“Whether in Kansas or in Congress, this kind of legislation is an anti-democratic attempt to silence a nonviolent movement for equality for Palestinians, and a just peace for everyone in the region. It sets an alarming precedent of curtailing free speech, in an era when mobilizing grassroots energy to resist repressive government policies is more important than ever.”
— Rabbi Joseph Berman, Jewish Voice for Peace government affairs liaison
Esther Koontz is a long-time math teacher and curriculum coach at Horace Mann Dual Language Magnet School in Wichita, Kansas.
She’s also a member of the Mennonite Church USA, which in July voted to divest itself from American companies that profit off of Israel’s occupation of the Palestinian territories.
One month prior to that vote, Kansas’s legislature passed into law House Bill 2409, which seeks to discourage boycotts of the state of Israel by prohibiting state contracts with individuals who refuse to say they will not engage in such boycott activity.
Jewish youth rampaging through the Muslim Quarter of Jerusalem on Oct 11, 2017. (photo: Haaretz)
Palestinian shopkeeper is hospitalized after being beaten; police make no arrests.
By Nir Hasson / Haaretz / Oct 13, 2017
“If it were Palestinians who were rioting, they would have sent for reinforcements, and probably shot tear gas and stun grenades.”
— Louis Zorba, a resident of the Muslim Quarter
A Palestinian shop owner was hospitalized after hundreds of Jewish teenagers reportedly rioted in the Muslim Quarter of Jerusalem’s Old City on Wednesday night.
According to Palestinian eyewitnesses, approximately 400 youths marched through the Old City from the Western Wall towards the Muslim Quarter’s Damascus Gate, allegedly shouting, beating the doors of houses and shops, throwing rocks and smashing car windows.
As they approached Damascus Gate, the youths stormed an open shop and attacked the shop’s Palestinian owner. The owner was taken to Hadassah University Hospital to be treated for his wounds and was released in the morning, his injuries described as “light.”
Students doing homework at the Palestinian American Community Center in Clifton, NJ. (photo: Viorel Florescu)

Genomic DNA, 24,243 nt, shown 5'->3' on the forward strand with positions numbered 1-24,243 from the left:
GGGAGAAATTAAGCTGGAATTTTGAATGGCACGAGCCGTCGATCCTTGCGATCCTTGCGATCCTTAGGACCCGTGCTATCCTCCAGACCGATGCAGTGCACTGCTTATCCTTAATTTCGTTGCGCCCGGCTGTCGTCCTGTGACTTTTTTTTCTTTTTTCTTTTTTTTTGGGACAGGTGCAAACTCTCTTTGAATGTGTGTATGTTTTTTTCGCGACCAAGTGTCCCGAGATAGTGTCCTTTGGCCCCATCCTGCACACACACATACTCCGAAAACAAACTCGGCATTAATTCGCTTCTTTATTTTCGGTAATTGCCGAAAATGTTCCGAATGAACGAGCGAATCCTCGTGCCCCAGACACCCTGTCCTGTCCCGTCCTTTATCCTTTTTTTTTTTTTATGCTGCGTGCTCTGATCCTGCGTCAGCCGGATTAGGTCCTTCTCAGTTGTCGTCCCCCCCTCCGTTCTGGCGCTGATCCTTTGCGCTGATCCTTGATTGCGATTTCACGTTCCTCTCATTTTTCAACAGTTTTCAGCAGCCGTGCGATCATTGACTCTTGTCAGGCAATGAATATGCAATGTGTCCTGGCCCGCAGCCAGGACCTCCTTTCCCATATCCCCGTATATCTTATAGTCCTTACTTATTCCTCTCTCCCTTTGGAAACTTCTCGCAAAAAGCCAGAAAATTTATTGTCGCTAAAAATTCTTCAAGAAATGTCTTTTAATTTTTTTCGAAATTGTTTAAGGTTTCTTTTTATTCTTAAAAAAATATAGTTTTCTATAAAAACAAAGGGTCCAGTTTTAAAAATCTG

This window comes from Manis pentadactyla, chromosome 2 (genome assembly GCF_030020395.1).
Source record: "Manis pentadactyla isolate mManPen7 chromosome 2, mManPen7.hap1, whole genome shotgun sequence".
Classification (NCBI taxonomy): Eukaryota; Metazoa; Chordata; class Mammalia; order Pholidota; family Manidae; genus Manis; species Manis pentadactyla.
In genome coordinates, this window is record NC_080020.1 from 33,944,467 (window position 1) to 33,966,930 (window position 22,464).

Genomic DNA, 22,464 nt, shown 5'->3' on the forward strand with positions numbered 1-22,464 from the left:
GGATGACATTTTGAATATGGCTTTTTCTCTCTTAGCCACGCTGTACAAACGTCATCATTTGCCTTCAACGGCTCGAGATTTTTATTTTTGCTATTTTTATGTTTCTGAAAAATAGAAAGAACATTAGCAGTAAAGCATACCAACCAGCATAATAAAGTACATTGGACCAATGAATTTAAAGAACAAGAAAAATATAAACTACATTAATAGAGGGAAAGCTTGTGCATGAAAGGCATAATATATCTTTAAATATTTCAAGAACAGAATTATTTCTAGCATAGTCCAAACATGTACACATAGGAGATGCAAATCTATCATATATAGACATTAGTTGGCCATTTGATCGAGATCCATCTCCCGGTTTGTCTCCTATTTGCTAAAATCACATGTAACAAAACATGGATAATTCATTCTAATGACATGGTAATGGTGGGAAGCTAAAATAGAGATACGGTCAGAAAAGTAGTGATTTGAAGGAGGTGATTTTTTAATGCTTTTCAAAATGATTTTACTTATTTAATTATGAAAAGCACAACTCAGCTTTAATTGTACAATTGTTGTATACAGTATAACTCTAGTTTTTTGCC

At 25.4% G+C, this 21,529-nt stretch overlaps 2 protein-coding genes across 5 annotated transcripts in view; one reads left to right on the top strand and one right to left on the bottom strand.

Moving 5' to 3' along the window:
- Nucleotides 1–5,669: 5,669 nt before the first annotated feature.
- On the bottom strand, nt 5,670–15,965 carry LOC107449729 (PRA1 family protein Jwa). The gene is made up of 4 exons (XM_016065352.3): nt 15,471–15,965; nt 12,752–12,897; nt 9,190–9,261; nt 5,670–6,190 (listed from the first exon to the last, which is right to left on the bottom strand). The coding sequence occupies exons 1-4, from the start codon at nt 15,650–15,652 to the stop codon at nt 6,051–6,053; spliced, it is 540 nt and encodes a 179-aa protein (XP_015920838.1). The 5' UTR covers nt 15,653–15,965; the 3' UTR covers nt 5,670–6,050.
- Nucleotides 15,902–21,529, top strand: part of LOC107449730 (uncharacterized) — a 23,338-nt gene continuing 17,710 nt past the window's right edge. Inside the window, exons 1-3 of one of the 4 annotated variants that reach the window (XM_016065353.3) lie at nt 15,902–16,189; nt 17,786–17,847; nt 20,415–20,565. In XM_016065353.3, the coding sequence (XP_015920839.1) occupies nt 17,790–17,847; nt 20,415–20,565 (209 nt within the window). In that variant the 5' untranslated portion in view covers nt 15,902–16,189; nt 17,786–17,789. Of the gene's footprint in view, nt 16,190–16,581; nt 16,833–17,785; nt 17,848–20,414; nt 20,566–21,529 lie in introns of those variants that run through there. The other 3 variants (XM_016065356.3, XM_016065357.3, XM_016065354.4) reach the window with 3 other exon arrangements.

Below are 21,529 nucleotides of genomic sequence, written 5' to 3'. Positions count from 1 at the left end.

In just a few hours, more than 400 Facebook posts accused the community center of being “terrorists, terrorist sympathizers and liars.” Many of the posts came from Israel.
By Hannan Adely / NorthJersey.com / Oct 11, 2017
“It was very shocking because of the fact that it has nothing to do with the center. It was blatant that it was people who don’t know our center and have never been to our center writing these hateful comments. . . . It’s very clear that it’s hate speech. “It’s a group of people that don’t like the general idea of what we’re about and they’re being hateful for it.”
— Rania Mustafa, Executive Director of PACC
Hundreds of negative online messages flooded the Facebook pages of a community center in Clifton and a Rutgers student group over the weekend, in what appeared to be an organized effort targeting them for their support of Palestinian causes.
Some commenters accused the Palestinian American Community Center and the Rutgers chapter of Students for Justice in Palestine of being terrorists, terrorist sympathizers and liars — allegations the groups dismissed as politically motivated smears.
Rania Mustafa, executive director of the community center, said 400 posts were written on the center’s Facebook page over just a few hours on Sunday morning. The posts were attached to one-star reviews that drove the community center’s rating from a 4.8 out of five to a 1.8.